Uncanny X-Men #1 (2012)

Uncanny X-Men #1

Uncanny X-Men #1; Marvel Comics

Marvel’s efforts to reorganize (let’s use that euphemism) their X-titles worked for me.   I had no history in reading X-titles, and so I felt out-of-the-loop, as they say, regarding any of the characters and storylines.  While the Marvel Universe is generally run as an organic whole, everything related to the X-Men has always seemed to run parallel to and almost separately from the rest of the Marvel Universe.  This isn’t true, but the X-titles do tend to make up their own microcosm as opposed to how the Avengers correlate to the Marvel Universe.  Uncanny X-Men was a title that Marvel ran from 1963 – 2011 with over 550 issues (including annuals).  Therefore, jumping into the complex X-Men world was basically impossible from my point of view.

In 2010-2012, Marvel restarted, renumbered, and reorganized most of the X-Men titles – without destroying any of their past historical events.  My favorite Marvel writer, Jason Aaron, was given the Wolverine title and the Wolverine & The X-Men titles.  A title just called X-Men was started and in 2012, Marvel restarted Uncanny X-Men at issue #1. If ever readers were going to get involved in X-titles – this was definitely the best opportunity.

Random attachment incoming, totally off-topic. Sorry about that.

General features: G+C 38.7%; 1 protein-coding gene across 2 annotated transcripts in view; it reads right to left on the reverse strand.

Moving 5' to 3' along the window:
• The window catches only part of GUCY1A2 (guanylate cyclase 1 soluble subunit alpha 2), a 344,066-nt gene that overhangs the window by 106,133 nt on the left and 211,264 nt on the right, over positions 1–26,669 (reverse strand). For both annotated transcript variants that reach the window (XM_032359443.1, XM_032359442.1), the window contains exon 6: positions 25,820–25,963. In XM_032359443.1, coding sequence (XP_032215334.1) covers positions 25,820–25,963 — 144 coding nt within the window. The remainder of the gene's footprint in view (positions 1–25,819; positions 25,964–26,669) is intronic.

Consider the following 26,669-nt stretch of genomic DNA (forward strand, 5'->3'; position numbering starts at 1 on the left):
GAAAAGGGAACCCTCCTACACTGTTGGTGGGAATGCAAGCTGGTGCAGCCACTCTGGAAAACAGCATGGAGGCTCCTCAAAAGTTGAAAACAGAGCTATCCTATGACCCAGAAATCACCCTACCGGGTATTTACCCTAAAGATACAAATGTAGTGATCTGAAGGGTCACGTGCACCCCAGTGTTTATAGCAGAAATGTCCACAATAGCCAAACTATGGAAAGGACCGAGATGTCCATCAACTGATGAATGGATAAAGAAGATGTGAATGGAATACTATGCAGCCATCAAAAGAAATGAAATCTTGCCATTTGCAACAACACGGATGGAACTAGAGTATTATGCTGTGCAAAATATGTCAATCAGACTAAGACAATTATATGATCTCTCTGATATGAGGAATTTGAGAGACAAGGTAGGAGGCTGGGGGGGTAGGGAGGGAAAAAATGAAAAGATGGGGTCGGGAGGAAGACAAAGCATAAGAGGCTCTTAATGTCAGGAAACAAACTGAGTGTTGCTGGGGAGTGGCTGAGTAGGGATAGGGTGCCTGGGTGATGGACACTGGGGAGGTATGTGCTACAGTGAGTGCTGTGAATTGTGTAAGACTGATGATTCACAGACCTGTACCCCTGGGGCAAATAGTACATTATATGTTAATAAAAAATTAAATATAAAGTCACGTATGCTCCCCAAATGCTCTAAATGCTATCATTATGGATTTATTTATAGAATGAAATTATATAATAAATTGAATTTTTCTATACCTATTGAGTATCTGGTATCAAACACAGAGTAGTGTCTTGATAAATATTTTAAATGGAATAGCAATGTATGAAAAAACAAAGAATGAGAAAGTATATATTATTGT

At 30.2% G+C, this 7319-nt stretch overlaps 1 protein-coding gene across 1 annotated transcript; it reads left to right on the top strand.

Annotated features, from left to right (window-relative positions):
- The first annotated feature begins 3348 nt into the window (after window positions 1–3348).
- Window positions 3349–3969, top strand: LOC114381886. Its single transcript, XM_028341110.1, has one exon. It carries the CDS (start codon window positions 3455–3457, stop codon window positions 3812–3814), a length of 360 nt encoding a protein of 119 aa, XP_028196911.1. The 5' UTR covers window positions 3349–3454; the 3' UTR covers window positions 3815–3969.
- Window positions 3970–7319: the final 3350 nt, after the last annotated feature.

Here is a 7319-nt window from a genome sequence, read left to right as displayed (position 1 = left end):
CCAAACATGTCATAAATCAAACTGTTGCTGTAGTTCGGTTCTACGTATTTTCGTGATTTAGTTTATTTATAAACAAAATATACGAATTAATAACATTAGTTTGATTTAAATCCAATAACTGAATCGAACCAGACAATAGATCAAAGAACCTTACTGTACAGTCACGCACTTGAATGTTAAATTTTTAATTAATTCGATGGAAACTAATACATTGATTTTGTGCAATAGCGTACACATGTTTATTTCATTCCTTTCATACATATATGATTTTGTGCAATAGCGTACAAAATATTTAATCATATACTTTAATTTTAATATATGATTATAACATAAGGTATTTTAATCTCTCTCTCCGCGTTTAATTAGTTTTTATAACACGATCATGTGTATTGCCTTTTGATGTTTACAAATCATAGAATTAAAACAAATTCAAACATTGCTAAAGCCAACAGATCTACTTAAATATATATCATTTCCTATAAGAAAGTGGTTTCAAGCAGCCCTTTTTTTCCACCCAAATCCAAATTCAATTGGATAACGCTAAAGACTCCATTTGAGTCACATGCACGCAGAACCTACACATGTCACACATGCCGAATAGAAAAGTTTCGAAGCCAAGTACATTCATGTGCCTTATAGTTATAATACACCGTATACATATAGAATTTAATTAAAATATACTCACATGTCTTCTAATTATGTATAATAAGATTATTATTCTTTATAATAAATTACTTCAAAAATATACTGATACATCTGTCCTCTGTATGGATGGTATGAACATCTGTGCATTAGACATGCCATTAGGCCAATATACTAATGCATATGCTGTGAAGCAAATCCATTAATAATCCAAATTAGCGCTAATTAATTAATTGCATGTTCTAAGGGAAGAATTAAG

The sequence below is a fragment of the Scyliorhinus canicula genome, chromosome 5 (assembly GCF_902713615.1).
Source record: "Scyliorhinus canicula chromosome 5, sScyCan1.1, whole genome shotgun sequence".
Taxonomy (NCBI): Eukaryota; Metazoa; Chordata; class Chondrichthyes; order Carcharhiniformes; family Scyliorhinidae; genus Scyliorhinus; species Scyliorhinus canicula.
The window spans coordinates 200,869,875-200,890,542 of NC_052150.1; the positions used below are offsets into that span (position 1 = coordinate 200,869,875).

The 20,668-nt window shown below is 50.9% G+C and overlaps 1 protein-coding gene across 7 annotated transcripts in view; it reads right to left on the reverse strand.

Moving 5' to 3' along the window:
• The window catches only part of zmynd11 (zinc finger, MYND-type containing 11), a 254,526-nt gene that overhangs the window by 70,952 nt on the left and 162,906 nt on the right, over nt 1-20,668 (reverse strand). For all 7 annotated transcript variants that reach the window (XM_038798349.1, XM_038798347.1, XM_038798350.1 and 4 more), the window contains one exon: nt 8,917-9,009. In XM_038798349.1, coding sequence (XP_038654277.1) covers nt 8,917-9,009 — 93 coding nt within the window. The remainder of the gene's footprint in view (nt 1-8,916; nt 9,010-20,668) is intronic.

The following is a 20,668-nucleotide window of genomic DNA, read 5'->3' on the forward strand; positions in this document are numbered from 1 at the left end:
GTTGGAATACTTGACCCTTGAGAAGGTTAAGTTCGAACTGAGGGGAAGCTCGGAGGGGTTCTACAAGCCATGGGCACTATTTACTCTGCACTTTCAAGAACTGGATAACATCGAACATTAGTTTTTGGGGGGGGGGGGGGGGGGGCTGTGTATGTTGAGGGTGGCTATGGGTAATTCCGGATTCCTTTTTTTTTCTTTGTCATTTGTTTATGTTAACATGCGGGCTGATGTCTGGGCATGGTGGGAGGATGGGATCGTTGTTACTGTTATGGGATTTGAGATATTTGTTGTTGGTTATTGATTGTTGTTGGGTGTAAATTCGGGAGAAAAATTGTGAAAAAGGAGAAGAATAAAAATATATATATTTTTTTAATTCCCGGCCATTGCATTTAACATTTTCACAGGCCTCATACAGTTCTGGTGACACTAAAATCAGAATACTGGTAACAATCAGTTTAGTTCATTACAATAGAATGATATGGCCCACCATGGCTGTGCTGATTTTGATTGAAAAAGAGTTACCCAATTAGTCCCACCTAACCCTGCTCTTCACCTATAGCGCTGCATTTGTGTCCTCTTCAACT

The events of Uncanny X-Men #1 are directly related to the events that take place in the mini-event X-Men Schism and are connected to both the Wolverine and X-Men titles.  Could a reader successfully read this issue without having read those I just mentioned? Of course; however, I can say that it really is the best option to have at least read the X-Men Schism mini-event. The writer for Uncanny X-Men #1 is Kieron Gillen and it’s obvious his first order of business is to explain something of what’s going on in the X-Men world without making things too messy.  His second task is to put forth an engaging storyline that should propel this particular title forward from issue #1.   I think that he succeeds in doing both, although the issue does not turn out to be anything fantastic.